El Salvador police crackdown on extortion by Mara Salvatrucha
By Dialogo November 13, 2013
Salvadoran security forces are making progress against organized crime groups which engage in extortion, authorities said.
Extortion has been a growing crime in El Salvador since the mid-2000s. By May 2006, extortion was one of the most common crimes in El Salvador, according to authorities. Organized crime groups, including street gangs like Mara Salvatrucha (also known as MS-13) and Barrio 18 target owners of small businesses, taxi drivers, and street vendors for extortion.
In June 2013, El Salvador’s National Civil Police (PNC) launched an anti-extortion unit. Since the anti-extortion unit began operating, the number of reported extortions has dropped by 11 percent compared to the same months (June through October) in 2012, authorities said.
Extortion remains a serious problem, and police must remain vigilant, according to Beatriz Nájera, a security analyst at José Matías Delgado University in San Salvador. “
In 2007, there were a total of 3,578 denouncements made,” Beatriz said.
During the first four months of 2011, “the number of denouncements made totalled 16,765. This is an alarming figure,” Nájera said.
There are 11,730 businesses registered with the National Council for Small Businesses Conapes). About 70 percent of these businesses reported that gangs had targeted them for extortion, according to published reports.
Between January and May 2013, before the anti-extortion unit was launched, an average of two businesses a week throughout the county were shutting down because of extortion.
Cooperating with the civilian population
Between January and June 2013, businesses in El Salvador lost $7.8 million USD because of extortion, authorities said.
The National Association of Private Enterprise (ANEP) formed a partnership with the PNC to resist extortion efforts. The program is called “Crime Stoppers.”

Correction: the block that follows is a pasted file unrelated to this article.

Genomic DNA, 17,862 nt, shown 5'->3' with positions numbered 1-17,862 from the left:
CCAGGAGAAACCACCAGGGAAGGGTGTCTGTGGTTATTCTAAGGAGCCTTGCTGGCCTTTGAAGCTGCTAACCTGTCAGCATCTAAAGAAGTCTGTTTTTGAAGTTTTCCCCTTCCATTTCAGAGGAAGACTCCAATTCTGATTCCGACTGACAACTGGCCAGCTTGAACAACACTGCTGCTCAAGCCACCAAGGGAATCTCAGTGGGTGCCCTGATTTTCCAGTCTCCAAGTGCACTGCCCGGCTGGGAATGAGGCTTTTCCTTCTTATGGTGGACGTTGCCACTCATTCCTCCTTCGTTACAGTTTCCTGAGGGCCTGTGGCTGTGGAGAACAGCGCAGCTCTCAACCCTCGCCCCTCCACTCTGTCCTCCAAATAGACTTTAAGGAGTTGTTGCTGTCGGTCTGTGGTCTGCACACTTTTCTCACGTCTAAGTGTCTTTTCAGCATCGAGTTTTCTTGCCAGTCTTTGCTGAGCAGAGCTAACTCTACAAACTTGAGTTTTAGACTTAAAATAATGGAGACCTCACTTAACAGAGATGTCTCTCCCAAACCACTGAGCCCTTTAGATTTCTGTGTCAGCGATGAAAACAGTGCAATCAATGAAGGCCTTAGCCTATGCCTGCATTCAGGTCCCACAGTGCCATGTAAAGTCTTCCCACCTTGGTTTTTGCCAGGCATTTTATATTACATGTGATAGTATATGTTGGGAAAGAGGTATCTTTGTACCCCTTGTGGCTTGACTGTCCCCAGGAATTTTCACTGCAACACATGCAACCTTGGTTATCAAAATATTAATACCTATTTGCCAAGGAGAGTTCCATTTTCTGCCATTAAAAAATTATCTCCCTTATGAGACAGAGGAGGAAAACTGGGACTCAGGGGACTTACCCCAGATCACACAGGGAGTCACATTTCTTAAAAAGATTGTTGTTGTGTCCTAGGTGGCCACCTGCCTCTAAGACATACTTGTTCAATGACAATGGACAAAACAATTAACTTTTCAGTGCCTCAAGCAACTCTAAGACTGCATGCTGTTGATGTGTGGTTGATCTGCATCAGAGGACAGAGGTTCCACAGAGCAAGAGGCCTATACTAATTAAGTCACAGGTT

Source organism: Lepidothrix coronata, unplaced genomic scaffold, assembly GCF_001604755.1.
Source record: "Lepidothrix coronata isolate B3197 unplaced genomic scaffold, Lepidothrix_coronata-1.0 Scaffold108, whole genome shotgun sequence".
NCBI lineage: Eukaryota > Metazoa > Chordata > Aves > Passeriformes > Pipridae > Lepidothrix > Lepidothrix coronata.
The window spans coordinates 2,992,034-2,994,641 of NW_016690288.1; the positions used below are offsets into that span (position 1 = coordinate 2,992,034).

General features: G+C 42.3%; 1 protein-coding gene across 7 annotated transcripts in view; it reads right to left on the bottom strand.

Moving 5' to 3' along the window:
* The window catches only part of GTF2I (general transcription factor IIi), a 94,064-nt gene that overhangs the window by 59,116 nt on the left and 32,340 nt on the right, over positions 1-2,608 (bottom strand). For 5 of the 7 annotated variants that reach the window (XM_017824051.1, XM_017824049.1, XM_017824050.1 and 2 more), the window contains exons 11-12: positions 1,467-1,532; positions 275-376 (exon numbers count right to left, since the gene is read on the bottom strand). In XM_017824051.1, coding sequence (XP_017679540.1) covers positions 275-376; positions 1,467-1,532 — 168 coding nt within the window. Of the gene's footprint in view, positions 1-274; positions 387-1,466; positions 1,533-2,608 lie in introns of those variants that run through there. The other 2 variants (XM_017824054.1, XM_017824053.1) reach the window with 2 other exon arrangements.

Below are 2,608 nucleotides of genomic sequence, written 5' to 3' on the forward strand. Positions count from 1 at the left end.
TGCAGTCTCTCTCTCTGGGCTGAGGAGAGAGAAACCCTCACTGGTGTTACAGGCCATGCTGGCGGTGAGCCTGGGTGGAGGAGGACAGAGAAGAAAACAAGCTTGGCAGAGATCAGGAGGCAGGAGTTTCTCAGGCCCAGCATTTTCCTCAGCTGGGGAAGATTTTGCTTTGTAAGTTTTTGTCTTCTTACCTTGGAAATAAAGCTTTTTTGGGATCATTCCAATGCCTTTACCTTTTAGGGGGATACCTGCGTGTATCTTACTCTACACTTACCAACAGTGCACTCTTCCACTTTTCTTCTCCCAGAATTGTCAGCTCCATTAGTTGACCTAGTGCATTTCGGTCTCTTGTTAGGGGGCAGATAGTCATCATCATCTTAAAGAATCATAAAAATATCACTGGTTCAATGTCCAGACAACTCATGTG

“We are training companies how to handle extortion so that employees and workers who are approached at bus stops know how to respond and who to call,” said Arnoldo Jiménez, executive director of ANEP.
The anti-extortion unit needs cooperation from the civilian population to fight the gangs and organized crime groups which engage in extortion, authorities said. The MJSP is asking mayors, business owners, and social organizations to report incidents of extortion and any information that could lead to extortionists.
Families are targeted
While gang members usually target small business owners, taxi drivers, and street vendors for extortion, they also at times try to force families and even children to hand over money or risk violence.
“My organization has confirmed that children in public parks, as well as families in some neighbourhoods have been charged dues, under the false premise of ‘cooperating for security,’” Nájera said.
Gang members use the threat of violence to force their victims to pay extortion money. Criminals threaten to harm or kill their victims and the families of their victims.
“It is the beginning of a relationship in which if you pay, I will not harm you. Also, it is usually committed with other types of crimes,” said Marco Lara, a journalist who covers extortion in Latin America.
A soccer player is a victim
On Oct. 18, 2013, Cristian Esnal, a center-back for the State University soccer team, suddenly left El Salvador with his family.
Esnal took his family to Uruguay, where his parents live. In Uruguay, he announced to the press that he had left El Salvador because strangers had targeted him for extortion.
On Oct. 14, a group of extortionists demanded that he pay them $2,000 USD, or his family would be harmed, Esnal told reporters.
Salvadoran authorities said they would investigate Esnal’s allegations.
Me da nauseas ver como los delincuentes caminan libres en El Salvador mientras que las autoridades a sabiendas no hacen nada. El Salvador se ha convertido en un paÃs donde los funcionarios pÃºblicos corruptos y los narcotraficantes pueden continuar viviendo como reyes mientras la poblaciÃ³n sufre por sus acciones. Â¿QuÃ© debe ocurrir para ver un cambio? Â¿CuÃ¡ndo controlarÃ¡n a las pandillas? Â¿Por cuÃ¡nto tiempo permitirÃ¡n que estos grupos del crimen organizado perjudiquen la estabilidad del paÃs? Con razÃ³n cada vez mÃ¡s familias se van al extranjero debido a que son privados de sus derechos mÃ¡s fundamentales. Los derechos que garantizan que cada ciudadano tenga una vida pacÃfica y prÃ³spera. Ya es hora de hondear la bandera del valor para luchar contra el terror que esclaviza a la naciÃ³n en un estado de miedo y desesperaciÃ³n. "Libre al viento tu hermosa bandera que a vencer o a morir llamara, que tu pueblo con Ã¡nima fiera, antes muerto que esclavo serÃ¡".